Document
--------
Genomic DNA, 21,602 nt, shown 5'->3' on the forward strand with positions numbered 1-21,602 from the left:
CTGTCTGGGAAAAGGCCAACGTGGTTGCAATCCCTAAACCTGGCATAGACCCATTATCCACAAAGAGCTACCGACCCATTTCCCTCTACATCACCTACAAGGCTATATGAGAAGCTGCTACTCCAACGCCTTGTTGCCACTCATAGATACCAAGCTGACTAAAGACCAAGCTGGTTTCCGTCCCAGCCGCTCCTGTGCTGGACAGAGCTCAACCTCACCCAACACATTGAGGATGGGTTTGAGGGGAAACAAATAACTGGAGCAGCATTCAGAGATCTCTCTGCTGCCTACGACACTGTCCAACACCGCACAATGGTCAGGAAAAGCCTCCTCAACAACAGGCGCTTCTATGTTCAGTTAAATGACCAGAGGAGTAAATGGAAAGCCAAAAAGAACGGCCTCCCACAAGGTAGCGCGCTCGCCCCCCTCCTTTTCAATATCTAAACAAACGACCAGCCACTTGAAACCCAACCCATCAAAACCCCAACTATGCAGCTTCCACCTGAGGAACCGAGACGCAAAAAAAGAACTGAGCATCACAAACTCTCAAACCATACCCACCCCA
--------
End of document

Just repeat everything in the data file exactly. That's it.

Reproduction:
Genomic DNA, 21,602 nt, shown 5'->3' on the forward strand with positions numbered 1-21,602 from the left:
CTGTCTGGGAAAAGGCCAACGTGGTTGCAATCCCTAAACCTGGCATAGACCCATTATCCACAAAGAGCTACCGACCCATTTCCCTCTACATCACCTACAAGGCTATATGAGAAGCTGCTACTCCAACGCCTTGTTGCCACTCATAGATACCAAGCTGACTAAAGACCAAGCTGGTTTCCGTCCCAGCCGCTCCTGTGCTGGACAGAGCTCAACCTCACCCAACACATTGAGGATGGGTTTGAGGGGAAACAAATAACTGGAGCAGCATTCAGAGATCTCTCTGCTGCCTACGACACTGTCCAACACCGCACAATGGTCAGGAAAAGCCTCCTCAACAACAGGCGCTTCTATGTTCAGTTAAATGACCAGAGGAGTAAATGGAAAGCCAAAAAGAACGGCCTCCCACAAGGTAGCGCGCTCGCCCCCCTCCTTTTCAATATCTAAACAAACGACCAGCCACTTGAAACCCAACCCATCAAAACCCCAACTATGCAGCTTCCACCTGAGGAACCGAGACGCAAAAAAAGAACTGAGCATCACAAACTCTCAAACCATACCCACCCCA